I've had my share of heartbreak too, as only being open to life on the edge can allow. Tried the 'Sex in the City' version of dating with a smooth entertainment dude, only to find out over brunch with friends that he was also seeing another redhead at the table (what are the odds?) I got oh-so-close to jobs that were the culmination of dreams but sadly weren't meant to be. And most devastatingly, lost a friend to the horrors and torments that are part of the tragic underbelly of New York City.

But then I moved here to be open to life as never before, good-bad-horrific. So if there is any advice from this newbie, it is that this town is what you make of it. Get out and live as only this island allows-full on, frightening, but oh-so deeply fulfilling and fabulous. Falling asleep in your life here is just not an option.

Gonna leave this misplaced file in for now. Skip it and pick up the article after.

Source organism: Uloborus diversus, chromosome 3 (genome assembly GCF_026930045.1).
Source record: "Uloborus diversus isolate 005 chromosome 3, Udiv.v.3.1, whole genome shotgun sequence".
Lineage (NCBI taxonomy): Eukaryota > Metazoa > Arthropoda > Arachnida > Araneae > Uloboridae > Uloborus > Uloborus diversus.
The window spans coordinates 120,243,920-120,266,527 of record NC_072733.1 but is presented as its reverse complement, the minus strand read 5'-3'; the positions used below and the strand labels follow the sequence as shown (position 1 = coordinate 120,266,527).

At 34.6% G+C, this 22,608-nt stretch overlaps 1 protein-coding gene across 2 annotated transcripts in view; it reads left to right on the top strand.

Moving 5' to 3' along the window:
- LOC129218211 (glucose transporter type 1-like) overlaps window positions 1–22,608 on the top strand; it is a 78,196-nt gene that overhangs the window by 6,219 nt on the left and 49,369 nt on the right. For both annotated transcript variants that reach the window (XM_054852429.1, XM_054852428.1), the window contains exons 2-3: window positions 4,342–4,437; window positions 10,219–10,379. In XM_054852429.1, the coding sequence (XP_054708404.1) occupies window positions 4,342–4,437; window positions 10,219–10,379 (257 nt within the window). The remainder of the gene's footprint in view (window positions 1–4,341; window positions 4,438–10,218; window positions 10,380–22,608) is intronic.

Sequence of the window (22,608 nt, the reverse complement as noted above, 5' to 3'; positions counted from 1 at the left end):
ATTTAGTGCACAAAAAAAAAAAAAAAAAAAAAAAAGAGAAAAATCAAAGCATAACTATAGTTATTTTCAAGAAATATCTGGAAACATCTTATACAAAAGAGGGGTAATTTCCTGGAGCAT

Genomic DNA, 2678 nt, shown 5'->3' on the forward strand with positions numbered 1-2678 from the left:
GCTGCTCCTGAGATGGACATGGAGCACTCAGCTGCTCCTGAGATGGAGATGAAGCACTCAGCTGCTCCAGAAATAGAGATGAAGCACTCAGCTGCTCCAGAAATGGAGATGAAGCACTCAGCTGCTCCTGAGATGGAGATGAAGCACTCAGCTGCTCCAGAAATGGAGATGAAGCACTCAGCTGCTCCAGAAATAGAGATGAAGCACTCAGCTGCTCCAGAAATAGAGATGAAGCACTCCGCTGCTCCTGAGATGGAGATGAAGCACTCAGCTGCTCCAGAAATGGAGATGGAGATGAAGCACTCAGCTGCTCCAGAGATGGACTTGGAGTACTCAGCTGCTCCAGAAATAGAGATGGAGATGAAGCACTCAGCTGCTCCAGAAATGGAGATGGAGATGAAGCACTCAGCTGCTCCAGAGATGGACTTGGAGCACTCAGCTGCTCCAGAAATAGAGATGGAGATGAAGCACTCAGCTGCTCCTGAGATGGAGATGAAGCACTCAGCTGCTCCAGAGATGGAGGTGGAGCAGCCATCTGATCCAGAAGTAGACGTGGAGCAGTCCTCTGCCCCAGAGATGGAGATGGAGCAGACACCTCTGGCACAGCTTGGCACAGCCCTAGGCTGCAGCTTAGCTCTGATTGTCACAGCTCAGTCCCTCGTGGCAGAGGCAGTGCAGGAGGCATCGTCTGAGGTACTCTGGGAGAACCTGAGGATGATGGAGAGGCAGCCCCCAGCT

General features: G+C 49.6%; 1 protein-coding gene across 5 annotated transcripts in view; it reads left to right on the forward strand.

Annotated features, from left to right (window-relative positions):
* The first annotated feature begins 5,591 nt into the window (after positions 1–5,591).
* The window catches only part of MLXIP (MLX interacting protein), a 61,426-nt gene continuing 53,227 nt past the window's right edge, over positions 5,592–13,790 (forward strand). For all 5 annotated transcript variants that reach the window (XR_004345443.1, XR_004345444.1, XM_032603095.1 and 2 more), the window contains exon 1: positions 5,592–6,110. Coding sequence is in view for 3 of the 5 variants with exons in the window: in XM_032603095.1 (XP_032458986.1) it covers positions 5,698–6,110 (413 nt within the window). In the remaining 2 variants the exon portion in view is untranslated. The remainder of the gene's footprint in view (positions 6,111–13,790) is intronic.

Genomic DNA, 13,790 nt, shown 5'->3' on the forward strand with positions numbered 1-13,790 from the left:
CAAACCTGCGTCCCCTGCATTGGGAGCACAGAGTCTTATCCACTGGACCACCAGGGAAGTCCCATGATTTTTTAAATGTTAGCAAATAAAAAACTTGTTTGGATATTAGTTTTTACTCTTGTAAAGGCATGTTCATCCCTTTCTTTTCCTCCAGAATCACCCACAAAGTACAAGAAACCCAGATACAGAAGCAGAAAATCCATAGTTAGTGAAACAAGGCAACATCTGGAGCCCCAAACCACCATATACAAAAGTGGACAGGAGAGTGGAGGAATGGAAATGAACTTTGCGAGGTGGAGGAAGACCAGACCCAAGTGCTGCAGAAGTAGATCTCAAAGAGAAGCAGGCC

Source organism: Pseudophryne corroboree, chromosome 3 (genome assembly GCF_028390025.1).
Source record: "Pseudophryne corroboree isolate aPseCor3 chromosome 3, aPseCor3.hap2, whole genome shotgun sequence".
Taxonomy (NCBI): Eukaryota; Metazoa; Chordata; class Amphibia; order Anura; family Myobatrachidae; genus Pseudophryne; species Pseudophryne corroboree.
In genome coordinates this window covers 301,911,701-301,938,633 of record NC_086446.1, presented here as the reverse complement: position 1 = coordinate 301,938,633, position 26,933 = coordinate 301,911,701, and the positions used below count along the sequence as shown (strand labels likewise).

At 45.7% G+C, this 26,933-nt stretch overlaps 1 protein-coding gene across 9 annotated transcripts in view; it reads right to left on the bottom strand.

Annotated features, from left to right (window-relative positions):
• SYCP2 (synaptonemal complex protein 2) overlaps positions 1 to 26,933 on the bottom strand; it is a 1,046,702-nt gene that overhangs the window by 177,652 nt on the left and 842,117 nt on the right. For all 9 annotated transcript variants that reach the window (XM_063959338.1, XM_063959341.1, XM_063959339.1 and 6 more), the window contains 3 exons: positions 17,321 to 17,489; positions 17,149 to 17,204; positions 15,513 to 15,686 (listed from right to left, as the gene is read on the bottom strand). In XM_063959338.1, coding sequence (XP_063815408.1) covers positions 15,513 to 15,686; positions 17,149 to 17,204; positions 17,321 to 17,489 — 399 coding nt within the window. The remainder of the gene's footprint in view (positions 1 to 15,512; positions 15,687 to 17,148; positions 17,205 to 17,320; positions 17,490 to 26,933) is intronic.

NYC Blogs to Live By: The city is filled with opinionated, whipsmart writers, all just ruffled enough under their feathers to post honest, full-on rants on the city. Let these be your guides to NYC survival of the fittest. Be it the gentrification of town down-and-outs as frequently bemoaned on Hoover Factory (also a hipass music commentary) or the whimsical camera lens look at cityscapes on New York City Daily Photo, you've got blogs that assess the city to match any mood, 'tude or curiosity. Some of my other faves include: Walking Off the Big Apple, a guide to footpower 'round about town; NYC Taxi Photo and its unique take from a yellowcab window perspective; Miss Adventurous and her fresh-as-a-daisy view on life in NYC; Lost City and Jeremiah's Vanishing New York for their cynical keeping tabs on the bulldozers; Becoming a New Yorker's coming of age tales; Overheard in New York and all its 'only in NYC' quotes; and the mother-of-all-city-blogs Gothamist.